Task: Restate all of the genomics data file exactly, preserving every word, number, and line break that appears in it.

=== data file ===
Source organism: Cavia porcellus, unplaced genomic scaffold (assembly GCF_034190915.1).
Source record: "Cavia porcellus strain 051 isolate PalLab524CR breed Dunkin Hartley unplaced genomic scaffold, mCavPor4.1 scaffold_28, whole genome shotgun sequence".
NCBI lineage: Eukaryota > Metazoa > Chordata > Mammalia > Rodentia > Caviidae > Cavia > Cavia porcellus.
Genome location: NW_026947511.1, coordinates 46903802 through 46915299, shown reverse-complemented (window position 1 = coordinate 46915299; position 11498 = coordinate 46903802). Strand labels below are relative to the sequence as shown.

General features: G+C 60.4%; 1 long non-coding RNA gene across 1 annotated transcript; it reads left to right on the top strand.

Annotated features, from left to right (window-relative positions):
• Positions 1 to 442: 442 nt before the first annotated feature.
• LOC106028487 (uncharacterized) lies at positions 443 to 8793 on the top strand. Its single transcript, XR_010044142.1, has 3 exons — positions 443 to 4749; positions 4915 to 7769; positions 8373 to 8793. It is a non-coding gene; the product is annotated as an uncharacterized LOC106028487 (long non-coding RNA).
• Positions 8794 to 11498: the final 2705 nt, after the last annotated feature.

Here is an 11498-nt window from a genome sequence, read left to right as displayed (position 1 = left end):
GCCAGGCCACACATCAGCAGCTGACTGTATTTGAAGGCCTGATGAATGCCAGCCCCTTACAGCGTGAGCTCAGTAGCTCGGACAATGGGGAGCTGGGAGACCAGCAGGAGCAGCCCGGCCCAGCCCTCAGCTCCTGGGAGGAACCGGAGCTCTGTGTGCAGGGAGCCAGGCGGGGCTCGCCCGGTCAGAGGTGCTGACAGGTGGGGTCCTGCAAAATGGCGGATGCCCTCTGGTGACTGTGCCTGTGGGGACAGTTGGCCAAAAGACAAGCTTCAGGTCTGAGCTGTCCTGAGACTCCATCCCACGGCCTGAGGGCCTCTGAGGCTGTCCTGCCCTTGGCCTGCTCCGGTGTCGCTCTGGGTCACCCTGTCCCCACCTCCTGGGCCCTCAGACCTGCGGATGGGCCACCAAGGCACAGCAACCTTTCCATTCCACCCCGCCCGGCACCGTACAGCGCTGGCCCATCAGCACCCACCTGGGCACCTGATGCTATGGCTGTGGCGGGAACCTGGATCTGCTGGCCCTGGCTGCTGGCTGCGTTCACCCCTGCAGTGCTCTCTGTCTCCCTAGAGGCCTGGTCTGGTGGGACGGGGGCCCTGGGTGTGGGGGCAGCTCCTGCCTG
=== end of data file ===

Source organism: Cavia porcellus, unplaced genomic scaffold (assembly GCF_034190915.1).
Source record: "Cavia porcellus strain 051 isolate PalLab524CR breed Dunkin Hartley unplaced genomic scaffold, mCavPor4.1 scaffold_28, whole genome shotgun sequence".
NCBI lineage: Eukaryota > Metazoa > Chordata > Mammalia > Rodentia > Caviidae > Cavia > Cavia porcellus.
Genome location: NW_026947511.1, coordinates 46903802 through 46915299, shown reverse-complemented (window position 1 = coordinate 46915299; position 11498 = coordinate 46903802). Strand labels below are relative to the sequence as shown.

General features: G+C 60.4%; 1 long non-coding RNA gene across 1 annotated transcript; it reads left to right on the top strand.

Annotated features, from left to right (window-relative positions):
• Positions 1 to 442: 442 nt before the first annotated feature.
• LOC106028487 (uncharacterized) lies at positions 443 to 8793 on the top strand. Its single transcript, XR_010044142.1, has 3 exons — positions 443 to 4749; positions 4915 to 7769; positions 8373 to 8793. It is a non-coding gene; the product is annotated as an uncharacterized LOC106028487 (long non-coding RNA).
• Positions 8794 to 11498: the final 2705 nt, after the last annotated feature.

Here is an 11498-nt window from a genome sequence, read left to right as displayed (position 1 = left end):
GCCAGGCCACACATCAGCAGCTGACTGTATTTGAAGGCCTGATGAATGCCAGCCCCTTACAGCGTGAGCTCAGTAGCTCGGACAATGGGGAGCTGGGAGACCAGCAGGAGCAGCCCGGCCCAGCCCTCAGCTCCTGGGAGGAACCGGAGCTCTGTGTGCAGGGAGCCAGGCGGGGCTCGCCCGGTCAGAGGTGCTGACAGGTGGGGTCCTGCAAAATGGCGGATGCCCTCTGGTGACTGTGCCTGTGGGGACAGTTGGCCAAAAGACAAGCTTCAGGTCTGAGCTGTCCTGAGACTCCATCCCACGGCCTGAGGGCCTCTGAGGCTGTCCTGCCCTTGGCCTGCTCCGGTGTCGCTCTGGGTCACCCTGTCCCCACCTCCTGGGCCCTCAGACCTGCGGATGGGCCACCAAGGCACAGCAACCTTTCCATTCCACCCCGCCCGGCACCGTACAGCGCTGGCCCATCAGCACCCACCTGGGCACCTGATGCTATGGCTGTGGCGGGAACCTGGATCTGCTGGCCCTGGCTGCTGGCTGCGTTCACCCCTGCAGTGCTCTCTGTCTCCCTAGAGGCCTGGTCTGGTGGGACGGGGGCCCTGGGTGTGGGGGCAGCTCCTGCCTG